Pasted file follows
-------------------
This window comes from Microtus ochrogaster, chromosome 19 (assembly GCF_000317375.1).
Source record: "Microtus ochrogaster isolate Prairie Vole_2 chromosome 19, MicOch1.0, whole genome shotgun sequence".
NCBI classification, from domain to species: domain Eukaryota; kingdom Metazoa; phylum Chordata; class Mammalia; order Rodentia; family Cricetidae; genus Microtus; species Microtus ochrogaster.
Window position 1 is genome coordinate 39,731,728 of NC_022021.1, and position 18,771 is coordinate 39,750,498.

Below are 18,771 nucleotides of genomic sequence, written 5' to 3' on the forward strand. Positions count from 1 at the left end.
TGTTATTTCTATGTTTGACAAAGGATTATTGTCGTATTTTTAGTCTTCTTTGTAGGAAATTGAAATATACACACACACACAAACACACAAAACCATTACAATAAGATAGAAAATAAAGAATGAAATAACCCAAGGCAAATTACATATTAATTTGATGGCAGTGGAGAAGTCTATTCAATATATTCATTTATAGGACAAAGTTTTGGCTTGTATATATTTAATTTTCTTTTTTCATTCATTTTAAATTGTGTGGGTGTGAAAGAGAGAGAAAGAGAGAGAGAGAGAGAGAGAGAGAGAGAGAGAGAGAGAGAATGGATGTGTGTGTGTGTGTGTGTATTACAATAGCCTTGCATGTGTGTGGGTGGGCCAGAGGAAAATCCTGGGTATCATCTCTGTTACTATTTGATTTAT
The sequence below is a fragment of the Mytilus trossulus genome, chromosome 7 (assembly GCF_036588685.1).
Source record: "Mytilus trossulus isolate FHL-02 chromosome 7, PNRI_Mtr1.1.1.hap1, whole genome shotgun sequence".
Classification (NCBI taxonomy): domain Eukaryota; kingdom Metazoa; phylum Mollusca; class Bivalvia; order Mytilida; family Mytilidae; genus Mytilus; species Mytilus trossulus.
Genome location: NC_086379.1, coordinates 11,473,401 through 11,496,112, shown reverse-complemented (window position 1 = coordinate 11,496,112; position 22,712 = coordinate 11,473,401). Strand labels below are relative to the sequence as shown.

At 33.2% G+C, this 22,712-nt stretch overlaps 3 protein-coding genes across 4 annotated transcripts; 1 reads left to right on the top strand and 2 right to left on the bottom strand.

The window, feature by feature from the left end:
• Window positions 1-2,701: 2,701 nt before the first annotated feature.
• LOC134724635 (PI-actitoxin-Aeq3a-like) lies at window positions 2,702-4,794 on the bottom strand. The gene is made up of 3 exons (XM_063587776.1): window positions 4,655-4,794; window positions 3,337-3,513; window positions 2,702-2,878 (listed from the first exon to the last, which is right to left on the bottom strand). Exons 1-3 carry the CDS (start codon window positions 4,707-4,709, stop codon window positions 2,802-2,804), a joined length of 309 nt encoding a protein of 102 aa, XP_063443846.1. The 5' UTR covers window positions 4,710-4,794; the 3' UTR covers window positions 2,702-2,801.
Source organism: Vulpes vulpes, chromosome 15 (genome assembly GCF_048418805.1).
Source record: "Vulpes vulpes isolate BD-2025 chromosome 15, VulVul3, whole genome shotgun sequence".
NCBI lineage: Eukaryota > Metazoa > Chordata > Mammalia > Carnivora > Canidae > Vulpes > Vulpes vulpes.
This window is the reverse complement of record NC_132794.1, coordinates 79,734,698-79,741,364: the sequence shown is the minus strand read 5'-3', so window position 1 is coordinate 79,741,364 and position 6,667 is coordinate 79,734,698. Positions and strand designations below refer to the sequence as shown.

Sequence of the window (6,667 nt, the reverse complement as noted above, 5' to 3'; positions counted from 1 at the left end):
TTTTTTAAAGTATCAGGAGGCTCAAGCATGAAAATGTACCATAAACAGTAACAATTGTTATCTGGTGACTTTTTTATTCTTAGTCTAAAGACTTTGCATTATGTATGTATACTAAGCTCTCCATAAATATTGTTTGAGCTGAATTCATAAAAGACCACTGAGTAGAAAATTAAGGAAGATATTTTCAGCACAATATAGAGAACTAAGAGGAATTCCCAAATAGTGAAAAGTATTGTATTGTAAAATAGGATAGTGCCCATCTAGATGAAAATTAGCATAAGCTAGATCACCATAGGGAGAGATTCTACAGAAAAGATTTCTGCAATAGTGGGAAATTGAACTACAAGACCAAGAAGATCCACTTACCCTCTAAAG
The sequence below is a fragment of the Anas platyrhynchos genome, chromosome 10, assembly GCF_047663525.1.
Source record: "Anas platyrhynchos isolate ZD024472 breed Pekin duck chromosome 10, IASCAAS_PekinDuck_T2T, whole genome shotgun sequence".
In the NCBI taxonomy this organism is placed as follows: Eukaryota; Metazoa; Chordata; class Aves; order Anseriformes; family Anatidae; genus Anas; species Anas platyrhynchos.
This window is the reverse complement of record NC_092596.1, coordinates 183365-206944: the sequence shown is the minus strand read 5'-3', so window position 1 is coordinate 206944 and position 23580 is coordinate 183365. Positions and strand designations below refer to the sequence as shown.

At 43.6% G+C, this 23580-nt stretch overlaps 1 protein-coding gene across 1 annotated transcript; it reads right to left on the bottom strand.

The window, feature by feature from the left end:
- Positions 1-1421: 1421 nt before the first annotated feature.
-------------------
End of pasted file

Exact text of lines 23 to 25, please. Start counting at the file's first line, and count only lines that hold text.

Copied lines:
In the NCBI taxonomy this organism is placed as follows: Eukaryota; Metazoa; Chordata; class Aves; order Anseriformes; family Anatidae; genus Anas; species Anas platyrhynchos.
This window is the reverse complement of record NC_092596.1, coordinates 183365-206944: the sequence shown is the minus strand read 5'-3', so window position 1 is coordinate 206944 and position 23580 is coordinate 183365. Positions and strand designations below refer to the sequence as shown.

At 43.6% G+C, this 23580-nt stretch overlaps 1 protein-coding gene across 1 annotated transcript; it reads right to left on the bottom strand.